ontributlon to the venr-round serv
ice for the benflt of the entire terrl
?orv in this way. Mr. Scmmes
mated, the Territorial Shipping
Board would he provided with a
fiiinl which It would be authorized
to disburse on contracts to support
>'? gular service upon specified routes
The purpose Ik to keep the passen
*er ships tin regular schedule. This
would eliminate the evils which re
sol' from sending the best ships Into
isolated places, disregrrdlng routes
ind Interrupting schedules, ho thai
"o dependence can be placed upon
the arrival or departure of a ahip at
even the larger ports. Regular
schedules would also mean compll
"nee With the post office require
ments so the ships would get the ad
ditional benefit of mail contracts.
Another saving would bo In ma
i me insurance which now averages
about lfi per cent because of tho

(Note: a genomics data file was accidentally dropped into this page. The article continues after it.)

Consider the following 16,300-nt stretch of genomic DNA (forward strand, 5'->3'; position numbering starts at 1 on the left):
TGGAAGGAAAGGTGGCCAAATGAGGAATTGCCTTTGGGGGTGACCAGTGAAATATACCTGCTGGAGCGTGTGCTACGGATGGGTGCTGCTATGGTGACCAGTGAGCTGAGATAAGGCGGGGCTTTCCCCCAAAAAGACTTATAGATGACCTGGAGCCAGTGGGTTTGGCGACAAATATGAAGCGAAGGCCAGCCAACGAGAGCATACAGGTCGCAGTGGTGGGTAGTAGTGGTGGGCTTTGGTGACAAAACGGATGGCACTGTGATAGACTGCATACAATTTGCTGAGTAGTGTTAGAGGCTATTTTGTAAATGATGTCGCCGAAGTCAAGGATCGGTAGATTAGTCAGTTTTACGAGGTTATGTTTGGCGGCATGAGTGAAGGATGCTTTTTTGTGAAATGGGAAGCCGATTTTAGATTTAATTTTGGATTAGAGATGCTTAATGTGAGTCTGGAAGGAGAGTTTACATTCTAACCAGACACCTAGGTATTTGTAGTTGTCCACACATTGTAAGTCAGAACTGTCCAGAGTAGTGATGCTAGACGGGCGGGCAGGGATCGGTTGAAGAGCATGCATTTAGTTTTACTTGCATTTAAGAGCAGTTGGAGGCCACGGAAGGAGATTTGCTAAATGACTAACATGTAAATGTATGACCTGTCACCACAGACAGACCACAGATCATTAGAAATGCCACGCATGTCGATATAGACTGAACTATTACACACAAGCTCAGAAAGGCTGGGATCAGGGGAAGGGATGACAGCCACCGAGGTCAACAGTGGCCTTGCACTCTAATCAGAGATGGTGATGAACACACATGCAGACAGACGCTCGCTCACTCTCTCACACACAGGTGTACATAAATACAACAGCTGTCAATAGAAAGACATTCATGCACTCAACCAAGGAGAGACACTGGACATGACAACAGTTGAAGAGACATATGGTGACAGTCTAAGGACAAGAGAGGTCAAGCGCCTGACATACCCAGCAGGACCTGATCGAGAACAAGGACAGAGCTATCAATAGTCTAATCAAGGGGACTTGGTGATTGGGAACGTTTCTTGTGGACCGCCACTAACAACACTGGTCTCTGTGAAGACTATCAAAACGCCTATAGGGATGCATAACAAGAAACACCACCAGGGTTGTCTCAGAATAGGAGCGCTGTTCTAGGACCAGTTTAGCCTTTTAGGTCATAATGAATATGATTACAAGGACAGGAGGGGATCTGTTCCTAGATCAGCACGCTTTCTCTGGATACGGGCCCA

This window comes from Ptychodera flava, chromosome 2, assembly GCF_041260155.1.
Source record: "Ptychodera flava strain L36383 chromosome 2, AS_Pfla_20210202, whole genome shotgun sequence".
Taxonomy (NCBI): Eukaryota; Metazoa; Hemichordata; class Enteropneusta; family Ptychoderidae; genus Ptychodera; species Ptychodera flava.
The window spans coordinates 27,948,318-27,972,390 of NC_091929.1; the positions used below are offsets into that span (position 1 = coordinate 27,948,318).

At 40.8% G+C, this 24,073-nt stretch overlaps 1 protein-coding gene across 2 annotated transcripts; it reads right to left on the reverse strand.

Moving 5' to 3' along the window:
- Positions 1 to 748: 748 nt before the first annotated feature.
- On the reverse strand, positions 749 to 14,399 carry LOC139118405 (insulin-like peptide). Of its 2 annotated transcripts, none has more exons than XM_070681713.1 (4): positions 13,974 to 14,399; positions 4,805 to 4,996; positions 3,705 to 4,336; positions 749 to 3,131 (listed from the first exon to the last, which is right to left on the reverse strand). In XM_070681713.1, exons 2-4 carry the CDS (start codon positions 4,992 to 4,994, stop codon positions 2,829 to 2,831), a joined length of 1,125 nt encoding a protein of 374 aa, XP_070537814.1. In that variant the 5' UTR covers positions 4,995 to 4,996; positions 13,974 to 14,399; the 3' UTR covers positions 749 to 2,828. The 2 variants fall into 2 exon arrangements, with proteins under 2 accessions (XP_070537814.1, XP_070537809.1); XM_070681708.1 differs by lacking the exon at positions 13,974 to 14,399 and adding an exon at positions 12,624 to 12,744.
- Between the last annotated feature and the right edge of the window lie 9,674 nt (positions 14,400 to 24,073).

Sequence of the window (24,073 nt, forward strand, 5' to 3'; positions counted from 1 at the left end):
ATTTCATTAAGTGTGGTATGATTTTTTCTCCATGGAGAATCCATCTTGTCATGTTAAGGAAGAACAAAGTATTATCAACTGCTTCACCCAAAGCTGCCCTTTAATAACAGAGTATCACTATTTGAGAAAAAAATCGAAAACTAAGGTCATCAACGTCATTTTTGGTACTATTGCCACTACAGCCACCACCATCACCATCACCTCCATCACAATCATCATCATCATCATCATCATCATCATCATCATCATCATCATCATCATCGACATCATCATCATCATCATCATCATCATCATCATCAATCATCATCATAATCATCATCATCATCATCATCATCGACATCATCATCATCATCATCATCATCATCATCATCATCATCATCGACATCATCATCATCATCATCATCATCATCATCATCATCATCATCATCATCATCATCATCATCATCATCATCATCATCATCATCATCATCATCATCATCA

practice of sending the heat ships
Into the most dangerous water*
where the bulk of the marine losses
occur. The steamship companies now
pay nearly a million dollars In ma
rine Insurance premiums on the
ships, while- the Insurance rates on
freight are correspondingly high.
When these savings are offected.
both the freight and passenger rates
ran be suhatantlnlv lowered to all
parts of Alaska. But the situation
is very serious, for unless these evils
be 'Arrected. the steamship com
pnnlca may be permitted to put Into
effect another increase In rates
which was proposed last fall, but
(Continued on Page 3)
BACK AGAIN
Henry Kufer, the St. Ana Avenue
harbor, returned on lh? Prlnness
Mary Tueaday night. after linvlnc
been away for the paat three montha.
Ilenry visited most of the bin cltlea
of the country. including Baltimore.
Maryland, hla boyhood home. He had